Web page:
Course Number: 90-828
Energy, Climate Change, and Economic Growth in the 21st Century
The scientific community has concluded that human industrial activities are causing global temperatures to increase. Coping with the environmental, economic, and political consequences of this change is considered by many to be the preeminent public policy challenge of the 21st century. In this course, we will investigate the basic science of climate change and the prospective economic impact of global warming. We will also study the prospects and feasibility of the alternative energy and transportation technologies available to us, drawing upon the deep reservoir of technological expertise available here at Carnegie Mellon. The heart of this course will be an in-depth analysis of the policy options the United States and the global community could adopt to mitigate the climate change challenge while still allowing for robust economic growth and development. We will investigate the economic costs of the various options and the way political realities are likely to shape and constrain policy at the national and international levels. Current and former officials at the state and national levels will offer an assessment of recent energy and climate change policy and the prospects for future policy change. The instructor, Professor Lee Branstetter, served as a Senior Economist at President Obama's Council of Economic Advisers in 2011-2012.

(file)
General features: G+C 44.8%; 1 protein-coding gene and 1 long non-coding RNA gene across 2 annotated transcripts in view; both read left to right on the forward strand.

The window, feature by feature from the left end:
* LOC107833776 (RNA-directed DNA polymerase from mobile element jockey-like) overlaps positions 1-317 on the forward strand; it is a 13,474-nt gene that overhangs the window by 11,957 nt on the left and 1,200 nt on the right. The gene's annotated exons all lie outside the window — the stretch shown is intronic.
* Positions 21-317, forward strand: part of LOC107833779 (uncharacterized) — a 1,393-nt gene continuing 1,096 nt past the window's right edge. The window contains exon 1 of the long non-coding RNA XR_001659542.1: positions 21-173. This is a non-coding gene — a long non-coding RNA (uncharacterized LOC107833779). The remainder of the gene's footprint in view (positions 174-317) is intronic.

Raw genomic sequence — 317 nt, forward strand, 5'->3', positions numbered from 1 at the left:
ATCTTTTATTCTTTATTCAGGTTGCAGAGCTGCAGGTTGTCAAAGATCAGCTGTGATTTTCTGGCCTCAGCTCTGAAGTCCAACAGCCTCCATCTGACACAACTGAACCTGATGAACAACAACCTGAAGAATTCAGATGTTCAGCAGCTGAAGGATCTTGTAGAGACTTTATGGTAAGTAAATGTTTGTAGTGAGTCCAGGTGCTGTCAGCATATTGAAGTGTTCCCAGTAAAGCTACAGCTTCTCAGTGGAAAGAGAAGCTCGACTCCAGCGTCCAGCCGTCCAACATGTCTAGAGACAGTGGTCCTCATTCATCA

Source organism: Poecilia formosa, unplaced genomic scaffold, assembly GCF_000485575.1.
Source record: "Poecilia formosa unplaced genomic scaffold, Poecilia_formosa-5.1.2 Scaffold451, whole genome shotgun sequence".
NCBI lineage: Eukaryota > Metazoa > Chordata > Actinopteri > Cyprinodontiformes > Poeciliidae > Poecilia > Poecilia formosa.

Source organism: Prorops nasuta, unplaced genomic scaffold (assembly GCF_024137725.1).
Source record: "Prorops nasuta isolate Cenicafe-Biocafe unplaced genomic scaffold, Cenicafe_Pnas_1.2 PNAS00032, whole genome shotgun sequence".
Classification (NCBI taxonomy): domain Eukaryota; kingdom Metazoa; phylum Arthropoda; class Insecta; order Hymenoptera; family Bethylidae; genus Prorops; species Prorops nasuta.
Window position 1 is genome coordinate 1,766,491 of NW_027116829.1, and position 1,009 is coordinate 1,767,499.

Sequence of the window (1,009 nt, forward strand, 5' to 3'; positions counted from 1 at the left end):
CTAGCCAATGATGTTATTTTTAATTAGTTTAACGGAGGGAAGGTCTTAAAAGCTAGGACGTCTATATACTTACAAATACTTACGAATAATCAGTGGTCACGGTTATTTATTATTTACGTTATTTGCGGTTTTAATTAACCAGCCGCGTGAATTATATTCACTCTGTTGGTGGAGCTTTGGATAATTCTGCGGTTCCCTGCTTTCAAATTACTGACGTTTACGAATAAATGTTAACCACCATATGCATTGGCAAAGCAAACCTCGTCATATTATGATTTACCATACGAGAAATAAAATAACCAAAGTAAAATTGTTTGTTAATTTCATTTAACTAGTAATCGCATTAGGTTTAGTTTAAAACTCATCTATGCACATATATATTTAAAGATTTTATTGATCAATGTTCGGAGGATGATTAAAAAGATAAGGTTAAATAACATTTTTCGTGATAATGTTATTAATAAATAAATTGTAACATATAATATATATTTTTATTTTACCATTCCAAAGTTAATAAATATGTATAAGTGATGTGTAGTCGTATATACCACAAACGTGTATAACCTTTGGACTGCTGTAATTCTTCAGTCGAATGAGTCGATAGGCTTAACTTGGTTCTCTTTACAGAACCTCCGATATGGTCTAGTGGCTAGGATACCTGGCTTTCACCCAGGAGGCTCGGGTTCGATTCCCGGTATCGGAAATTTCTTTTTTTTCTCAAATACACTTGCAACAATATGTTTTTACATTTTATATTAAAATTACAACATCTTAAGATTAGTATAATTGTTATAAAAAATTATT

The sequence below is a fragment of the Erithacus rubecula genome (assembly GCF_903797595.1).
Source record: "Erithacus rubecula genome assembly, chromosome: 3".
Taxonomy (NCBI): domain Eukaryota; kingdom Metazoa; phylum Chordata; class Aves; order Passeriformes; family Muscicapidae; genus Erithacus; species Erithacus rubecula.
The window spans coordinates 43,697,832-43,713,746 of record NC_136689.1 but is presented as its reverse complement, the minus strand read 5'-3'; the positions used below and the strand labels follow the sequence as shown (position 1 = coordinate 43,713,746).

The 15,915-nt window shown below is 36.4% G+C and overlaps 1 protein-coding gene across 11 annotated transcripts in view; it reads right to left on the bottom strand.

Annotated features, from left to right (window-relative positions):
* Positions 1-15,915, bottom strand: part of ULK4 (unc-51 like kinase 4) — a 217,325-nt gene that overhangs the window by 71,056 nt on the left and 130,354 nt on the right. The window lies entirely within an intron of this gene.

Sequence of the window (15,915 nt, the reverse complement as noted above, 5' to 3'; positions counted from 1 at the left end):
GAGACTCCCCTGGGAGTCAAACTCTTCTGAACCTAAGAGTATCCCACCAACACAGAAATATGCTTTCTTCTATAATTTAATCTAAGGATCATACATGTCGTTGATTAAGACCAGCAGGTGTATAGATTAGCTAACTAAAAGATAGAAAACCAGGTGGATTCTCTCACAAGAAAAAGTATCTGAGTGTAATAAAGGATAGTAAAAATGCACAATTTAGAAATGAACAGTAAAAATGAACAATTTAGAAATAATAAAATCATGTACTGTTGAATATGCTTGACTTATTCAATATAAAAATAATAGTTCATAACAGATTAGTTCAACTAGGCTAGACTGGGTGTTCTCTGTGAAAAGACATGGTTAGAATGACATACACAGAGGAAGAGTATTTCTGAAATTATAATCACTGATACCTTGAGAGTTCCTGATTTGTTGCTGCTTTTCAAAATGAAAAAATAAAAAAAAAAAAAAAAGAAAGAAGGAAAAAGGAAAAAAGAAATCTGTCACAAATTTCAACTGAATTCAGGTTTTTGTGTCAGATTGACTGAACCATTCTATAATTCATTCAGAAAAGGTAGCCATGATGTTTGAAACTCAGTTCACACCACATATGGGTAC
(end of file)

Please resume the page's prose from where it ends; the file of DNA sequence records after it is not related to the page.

Prerequisites: Introductory economics required at the level of 90-710 or equivalent.
Who should take this course:
Anyone who is interested in understanding the realities of ongoing global climate change, its economic and social impact, and the policy alternatives available to the human race at the beginning of the 21st century. The course will be open to masters students in Tepper and the Heinz School as well as upper level undergraduates from H&SS, CIT, and SCS.